Water Wise Gardening

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Water Wise Gardening

  1. 3. WATERWISE LANDSCAPING Bill Taylor, University Extension Educator Weston County Extension Office The University of Wyoming is an equal opportunity/affirmative action institution.
  2. 4. WHY? <ul><li>50% of household water consumed by turf and landscape plants. </li></ul><ul><li>Water demands can be decreased by 30%-80% with proper irrigation practices. </li></ul><ul><li>Seas of “gravel, asphalt, and plastic” create higher temperatures and cooling costs, and damage trees and shrubs. </li></ul><ul><li>Reduces mowing and grass care. </li></ul>
  3. 5. So, What Is Waterwise Landscaping? An attractive, sustainable landscape that conserves water and is based on sound horticultural practices.
  4. 7. SEVEN PRINCIPLES OF WATERWISE LANDSCAPING
  5. 8. PLAN & DESIGN COMPREHENSIVELY <ul><li>View </li></ul><ul><li>Slope </li></ul><ul><li>Exposure </li></ul><ul><li>Soils </li></ul><ul><li>Existing Vegetation </li></ul><ul><li>Use </li></ul>
  6. 9. DESIGN – STEP 1
  7. 10. DESIGN – STEP 2
  8. 11. DESIGN – STEP 3
  9. 12. DESIGN – STEP 4
  10. 13. EVALUATE SOIL AND IMPROVE IF NECESSARY <ul><li>Soil test </li></ul><ul><li>Do shaping, filling, removal, etc. </li></ul><ul><li>Fertilization and/or amendments </li></ul><ul><li>Organic matter </li></ul><ul><ul><li>Peat moss </li></ul></ul><ul><ul><li>Compost </li></ul></ul><ul><li>Till in fertilizer, amendments, organic matter </li></ul>
  11. 14. GRADING <ul><li>Change slopes if needed to allow water to soak in rather than run off. </li></ul><ul><li>Plants with greatest water need are put where grading provides water. </li></ul><ul><li>Rock gardens work well, but avoid raised beds. </li></ul>
  12. 15. CREATE PRACTICAL TURF AREAS <ul><li>Purpose and function </li></ul><ul><ul><li>Children playing, sitting, soft, comfortable </li></ul></ul><ul><ul><li>Ground cover, back lot, utility </li></ul></ul><ul><li>Travel </li></ul><ul><li>Shaded, under trees & shrubs (consider no turf here) </li></ul><ul><li>Separate and tend (water) these areas individually </li></ul>
  13. 16. USE APPROPRIATE PLANTS AND GROUP ACCORDING TO WATER NEEDS <ul><li>High water demand (smaller areas) </li></ul><ul><ul><li>Kentucky bluegrass, water gardens, succulents, most annuals, willows, cottonwoods </li></ul></ul><ul><li>Medium water demand </li></ul><ul><ul><li>Other cool season grasses, some annuals, many perennials, many shrubs and trees, native plants </li></ul></ul><ul><li>Low water demand </li></ul><ul><ul><li>Warm season grasses, cactus, yucca, some perennials, some shrubs and trees (pines and junipers) and native plants </li></ul></ul>
  14. 17. CHOOSE APPROPRIATE GRASSES <ul><li>Kentucky bluegrass requires ~40” of water per year - our climate is 1/4 to 1/2 of that in most places. </li></ul><ul><li>Native sod-forming grasses (e.g. western wheatgrass, blue grama, buffalo grass) can thrive here without supplemental water. </li></ul><ul><li>Fescues and crested wheatgrass varieties are other possibilities. </li></ul>Blue Grama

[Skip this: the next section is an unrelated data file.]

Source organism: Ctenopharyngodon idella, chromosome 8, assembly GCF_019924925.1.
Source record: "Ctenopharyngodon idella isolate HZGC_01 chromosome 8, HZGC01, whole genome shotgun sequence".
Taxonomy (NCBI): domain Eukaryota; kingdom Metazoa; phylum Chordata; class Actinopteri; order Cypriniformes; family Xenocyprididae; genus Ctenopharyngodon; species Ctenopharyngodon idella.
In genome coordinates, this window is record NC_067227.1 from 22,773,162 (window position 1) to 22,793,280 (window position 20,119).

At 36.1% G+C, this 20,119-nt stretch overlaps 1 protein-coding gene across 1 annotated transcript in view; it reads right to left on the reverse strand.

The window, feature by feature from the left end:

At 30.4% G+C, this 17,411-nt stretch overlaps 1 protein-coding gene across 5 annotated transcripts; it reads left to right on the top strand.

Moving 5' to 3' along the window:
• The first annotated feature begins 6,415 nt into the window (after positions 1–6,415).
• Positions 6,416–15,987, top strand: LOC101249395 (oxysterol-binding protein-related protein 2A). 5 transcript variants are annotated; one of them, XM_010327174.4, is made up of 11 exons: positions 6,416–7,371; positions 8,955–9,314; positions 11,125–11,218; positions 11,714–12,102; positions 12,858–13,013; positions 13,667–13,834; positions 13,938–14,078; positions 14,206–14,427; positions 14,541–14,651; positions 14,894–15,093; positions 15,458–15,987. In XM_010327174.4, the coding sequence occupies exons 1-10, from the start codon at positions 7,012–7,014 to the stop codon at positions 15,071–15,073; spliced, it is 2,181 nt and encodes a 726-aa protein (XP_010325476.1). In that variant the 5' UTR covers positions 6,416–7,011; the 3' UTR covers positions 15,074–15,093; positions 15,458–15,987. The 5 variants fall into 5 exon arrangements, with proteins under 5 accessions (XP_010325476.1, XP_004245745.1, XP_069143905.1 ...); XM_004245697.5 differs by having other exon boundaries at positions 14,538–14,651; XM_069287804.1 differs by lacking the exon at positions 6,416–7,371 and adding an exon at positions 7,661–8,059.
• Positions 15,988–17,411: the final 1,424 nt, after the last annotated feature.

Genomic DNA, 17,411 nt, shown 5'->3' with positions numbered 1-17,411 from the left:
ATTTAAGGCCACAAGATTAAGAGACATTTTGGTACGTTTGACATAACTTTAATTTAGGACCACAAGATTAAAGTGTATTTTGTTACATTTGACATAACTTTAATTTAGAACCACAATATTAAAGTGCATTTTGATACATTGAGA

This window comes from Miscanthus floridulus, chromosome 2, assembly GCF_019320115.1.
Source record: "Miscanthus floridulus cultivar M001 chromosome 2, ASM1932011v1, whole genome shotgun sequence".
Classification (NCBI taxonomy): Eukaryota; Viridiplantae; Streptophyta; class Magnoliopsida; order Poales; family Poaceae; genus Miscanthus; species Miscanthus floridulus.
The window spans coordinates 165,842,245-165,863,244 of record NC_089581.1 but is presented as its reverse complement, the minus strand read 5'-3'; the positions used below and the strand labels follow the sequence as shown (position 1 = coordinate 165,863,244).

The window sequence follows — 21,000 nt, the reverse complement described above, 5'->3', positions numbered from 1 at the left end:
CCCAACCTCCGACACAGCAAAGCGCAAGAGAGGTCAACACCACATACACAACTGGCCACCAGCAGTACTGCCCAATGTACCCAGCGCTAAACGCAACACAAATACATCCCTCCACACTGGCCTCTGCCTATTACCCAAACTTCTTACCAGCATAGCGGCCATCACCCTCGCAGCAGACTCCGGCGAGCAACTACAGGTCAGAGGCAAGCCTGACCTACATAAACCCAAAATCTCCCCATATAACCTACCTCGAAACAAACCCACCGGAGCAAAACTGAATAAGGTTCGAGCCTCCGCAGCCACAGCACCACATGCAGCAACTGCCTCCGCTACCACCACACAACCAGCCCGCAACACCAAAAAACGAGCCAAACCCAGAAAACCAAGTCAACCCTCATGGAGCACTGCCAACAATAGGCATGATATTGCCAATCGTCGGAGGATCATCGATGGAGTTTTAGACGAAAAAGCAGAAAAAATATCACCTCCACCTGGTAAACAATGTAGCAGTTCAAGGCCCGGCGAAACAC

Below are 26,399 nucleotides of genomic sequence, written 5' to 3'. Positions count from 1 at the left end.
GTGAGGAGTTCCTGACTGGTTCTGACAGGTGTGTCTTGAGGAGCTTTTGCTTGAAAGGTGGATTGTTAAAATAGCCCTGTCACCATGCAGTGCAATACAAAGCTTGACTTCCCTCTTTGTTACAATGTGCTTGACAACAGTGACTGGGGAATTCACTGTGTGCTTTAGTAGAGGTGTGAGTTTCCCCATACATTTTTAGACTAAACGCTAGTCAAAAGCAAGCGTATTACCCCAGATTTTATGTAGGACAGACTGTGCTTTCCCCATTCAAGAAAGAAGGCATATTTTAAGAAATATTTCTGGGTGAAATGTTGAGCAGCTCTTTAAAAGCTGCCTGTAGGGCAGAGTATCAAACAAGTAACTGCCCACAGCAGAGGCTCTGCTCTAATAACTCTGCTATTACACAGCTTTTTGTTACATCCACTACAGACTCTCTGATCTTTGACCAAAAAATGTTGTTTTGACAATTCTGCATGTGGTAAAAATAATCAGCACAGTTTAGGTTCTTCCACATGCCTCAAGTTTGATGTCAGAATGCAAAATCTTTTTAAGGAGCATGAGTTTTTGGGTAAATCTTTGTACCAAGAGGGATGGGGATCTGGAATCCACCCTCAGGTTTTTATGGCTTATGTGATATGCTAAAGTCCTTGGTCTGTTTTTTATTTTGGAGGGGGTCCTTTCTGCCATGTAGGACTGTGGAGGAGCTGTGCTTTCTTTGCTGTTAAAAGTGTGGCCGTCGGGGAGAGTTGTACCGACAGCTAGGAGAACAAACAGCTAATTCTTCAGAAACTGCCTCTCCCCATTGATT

15. 18. LOW WATER DEMAND PLANTS <ul><li>Needles instead of leaves </li></ul><ul><li>Waxy coating </li></ul><ul><li>Deep root system </li></ul><ul><li>Alternate regeneration systems </li></ul><ul><li>Warm season dormancy </li></ul><ul><ul><li>Ability to surge when </li></ul></ul><ul><ul><li>moisture occurs </li></ul></ul><ul><li>Often will stay green and add growth throughout the season if moisture continues to be present </li></ul>
  16. 19. WATER EFFICIENTLY WITH PROPERLY DESIGNED IRRIGATION SYSTEMS <ul><li>Group plants and establish watering zones </li></ul><ul><ul><li>Each zone is watered according to the needs and demands of the plants included </li></ul></ul><ul><li>Determine best irrigation method for each zone </li></ul><ul><ul><li>Underground sprinkler, hose sprinkler, open hose, drip irrigation, flood </li></ul></ul><ul><li>Irrigate by need, not by </li></ul><ul><li>schedule </li></ul>
  17. 20. WATERING <ul><li>Water deep </li></ul><ul><ul><li>Turf - 8-12 inches </li></ul></ul><ul><ul><li>Trees - 2-3 feet </li></ul></ul><ul><ul><li>Use test holes or probe to determine irrigation time required </li></ul></ul><ul><li>Water just before stress appears </li></ul><ul><ul><li>Turf - turns blue-green, leaves tracks </li></ul></ul><ul><ul><li>Trees/shrubs - leaf wilt, leaf burning/browning </li></ul></ul><ul><ul><li>Learn how often this is for each of your zones in different kinds of weather </li></ul></ul>
  18. 21. WATERING (cont.) <ul><li>Sprinkling is the least efficient (evaporation) - drip most efficient </li></ul><ul><li>Water in cool of the day - preferably early morning </li></ul><ul><li>Water trees once a week to once a month </li></ul><ul><ul><li>Stop watering in September and October to harden-in for winter </li></ul></ul><ul><ul><li>Give another good drink in November if ground unfrozen </li></ul></ul><ul><ul><li>Water during winter whenever temperature is 45°F or above (especially evergreens) </li></ul></ul>
  19. 22. USE ORGANIC MULCHES TO REDUCE EVAPORATION <ul><li>Bark or wood chips - best </li></ul><ul><li>Poorer - straw, sawdust </li></ul><ul><li>Only use rock and plastic in non-root areas </li></ul><ul><li>Overlay on weed barrier with lawn edging for best results </li></ul><ul><li>Ideal - to drip line of all trees </li></ul><ul><li>Under shrubs and ground covers, in flower bed and gardens </li></ul>
  20. 23. PRACTICE APPROPRIATE MAINTENANCE <ul><li>Proper pruning </li></ul><ul><li>Weeding </li></ul><ul><li>Fertilization </li></ul><ul><li>The higher the water demand in a zone the more organic matter should be added and maintained </li></ul><ul><ul><li>Compost, peat moss, etc. </li></ul></ul><ul><li>Maintain the irrigation system - especially drip and automatic systems </li></ul>

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